From the President’s Office – 3/30/2012
As I am sure you have probably heard from the tremendous amount of media coverage over the last few days, film director James Cameron successfully made a solo dive to the deepest point in the ocean, the Challenger Deep, a trough within the Mariana Trench more than 35,000 feet below the ocean surface. This follows on the dive of Don Walsh and Jacques Piccard in the Navy bathyscaphe, Trieste, in 1960. What makes Cameron’s dive unique is the new technology. He was able to reach the ocean floor in only two and a half hours and ascended in seventy minutes, about 7 miles an hour. One intriguing aspect of the vehicle is that is has a vertical decent and ascent capability. In addition, he had three dimensional camera systems on board. It helps to be a movie producer! I hope a considerable amount of this new technology is transitioned to our community’s deep sea capabilities, including both human and robotic vehicles.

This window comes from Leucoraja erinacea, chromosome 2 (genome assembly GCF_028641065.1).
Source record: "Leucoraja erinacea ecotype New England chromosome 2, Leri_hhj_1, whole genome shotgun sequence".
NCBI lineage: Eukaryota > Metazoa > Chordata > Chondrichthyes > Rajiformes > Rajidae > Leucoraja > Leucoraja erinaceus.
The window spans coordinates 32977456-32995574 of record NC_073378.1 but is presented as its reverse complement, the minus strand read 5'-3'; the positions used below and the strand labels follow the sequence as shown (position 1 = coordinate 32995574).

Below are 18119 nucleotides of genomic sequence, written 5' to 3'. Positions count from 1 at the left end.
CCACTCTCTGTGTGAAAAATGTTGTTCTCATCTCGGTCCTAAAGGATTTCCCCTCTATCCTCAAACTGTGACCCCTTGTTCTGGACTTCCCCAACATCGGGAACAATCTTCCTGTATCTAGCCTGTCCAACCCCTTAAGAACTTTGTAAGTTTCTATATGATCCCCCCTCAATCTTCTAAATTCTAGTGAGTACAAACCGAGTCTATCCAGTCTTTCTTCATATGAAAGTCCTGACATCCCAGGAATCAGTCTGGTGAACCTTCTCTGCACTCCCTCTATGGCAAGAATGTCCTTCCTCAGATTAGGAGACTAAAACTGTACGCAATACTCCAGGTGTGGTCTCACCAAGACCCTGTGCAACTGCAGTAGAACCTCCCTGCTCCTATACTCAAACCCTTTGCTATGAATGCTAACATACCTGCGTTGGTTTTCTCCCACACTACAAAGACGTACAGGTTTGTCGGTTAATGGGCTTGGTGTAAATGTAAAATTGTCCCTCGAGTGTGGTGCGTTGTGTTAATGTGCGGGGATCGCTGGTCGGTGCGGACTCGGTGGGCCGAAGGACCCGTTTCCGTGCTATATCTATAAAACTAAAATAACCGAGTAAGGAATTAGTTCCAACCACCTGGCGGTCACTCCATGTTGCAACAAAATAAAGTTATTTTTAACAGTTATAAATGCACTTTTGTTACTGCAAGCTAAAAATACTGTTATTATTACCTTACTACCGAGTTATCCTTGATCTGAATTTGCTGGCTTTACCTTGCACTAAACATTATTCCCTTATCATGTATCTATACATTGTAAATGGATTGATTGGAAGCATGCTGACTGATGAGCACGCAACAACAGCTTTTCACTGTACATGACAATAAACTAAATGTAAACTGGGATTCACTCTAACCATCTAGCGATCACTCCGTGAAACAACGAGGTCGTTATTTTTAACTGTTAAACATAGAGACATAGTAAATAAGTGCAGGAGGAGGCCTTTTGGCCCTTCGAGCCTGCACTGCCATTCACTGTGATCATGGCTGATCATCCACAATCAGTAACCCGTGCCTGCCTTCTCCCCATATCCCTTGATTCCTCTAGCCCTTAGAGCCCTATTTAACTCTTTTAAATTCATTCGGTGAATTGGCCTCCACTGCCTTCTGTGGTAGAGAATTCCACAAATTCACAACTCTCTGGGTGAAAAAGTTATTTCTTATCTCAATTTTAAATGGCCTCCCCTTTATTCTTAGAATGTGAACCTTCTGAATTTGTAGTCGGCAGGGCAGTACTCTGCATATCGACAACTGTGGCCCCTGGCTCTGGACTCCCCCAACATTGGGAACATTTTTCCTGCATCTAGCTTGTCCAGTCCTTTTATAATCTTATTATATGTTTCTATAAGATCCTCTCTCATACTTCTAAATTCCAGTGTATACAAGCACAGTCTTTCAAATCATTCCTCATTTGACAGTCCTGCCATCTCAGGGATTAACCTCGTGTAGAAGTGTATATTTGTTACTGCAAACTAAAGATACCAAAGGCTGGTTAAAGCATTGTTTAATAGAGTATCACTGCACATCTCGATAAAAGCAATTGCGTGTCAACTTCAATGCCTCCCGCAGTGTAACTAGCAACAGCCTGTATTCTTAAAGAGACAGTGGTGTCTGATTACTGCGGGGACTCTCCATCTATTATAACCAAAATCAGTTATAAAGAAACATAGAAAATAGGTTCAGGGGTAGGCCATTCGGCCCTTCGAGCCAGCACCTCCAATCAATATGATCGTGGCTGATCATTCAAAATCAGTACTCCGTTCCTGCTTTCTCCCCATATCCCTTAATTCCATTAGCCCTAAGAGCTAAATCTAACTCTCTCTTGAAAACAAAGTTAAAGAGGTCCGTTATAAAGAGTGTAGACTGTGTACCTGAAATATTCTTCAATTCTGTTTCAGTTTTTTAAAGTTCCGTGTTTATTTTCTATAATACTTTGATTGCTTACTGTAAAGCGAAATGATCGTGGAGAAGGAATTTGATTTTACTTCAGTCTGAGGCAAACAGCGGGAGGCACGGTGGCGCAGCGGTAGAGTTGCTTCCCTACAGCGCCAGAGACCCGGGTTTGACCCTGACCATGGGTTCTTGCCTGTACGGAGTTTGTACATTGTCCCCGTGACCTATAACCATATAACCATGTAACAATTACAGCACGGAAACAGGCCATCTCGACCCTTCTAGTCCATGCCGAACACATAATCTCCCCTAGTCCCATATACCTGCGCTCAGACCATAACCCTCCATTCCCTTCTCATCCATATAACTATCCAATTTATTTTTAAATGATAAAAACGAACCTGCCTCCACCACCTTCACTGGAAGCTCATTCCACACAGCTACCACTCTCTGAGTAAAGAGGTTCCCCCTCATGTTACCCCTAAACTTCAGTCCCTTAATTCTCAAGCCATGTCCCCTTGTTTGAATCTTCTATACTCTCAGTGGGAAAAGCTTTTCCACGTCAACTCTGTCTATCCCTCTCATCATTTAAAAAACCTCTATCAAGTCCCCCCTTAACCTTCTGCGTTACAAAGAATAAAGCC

For our community, this visibility is extremely important. Not only does this latest venture highlight the ocean, it also brings the importance of research to the forefront. Cameron is quite sincere in his intellectual interest in the ocean, so the attention the ocean is receiving this week is quite positive for enhancing the importance of research in understanding how the ocean works. I look forward to more of his expeditions when the vehicle’s manipulator arm is operable, and he is able to collect samples. We all know how important basic ocean research is; through people like Cameron, the rest of the world will be made more aware of it as well.
Congress will be on recess for the next two weeks so it should be quiet here in Washington on that front. But, you never know in this town! Stay tuned.
Have a nice weekend.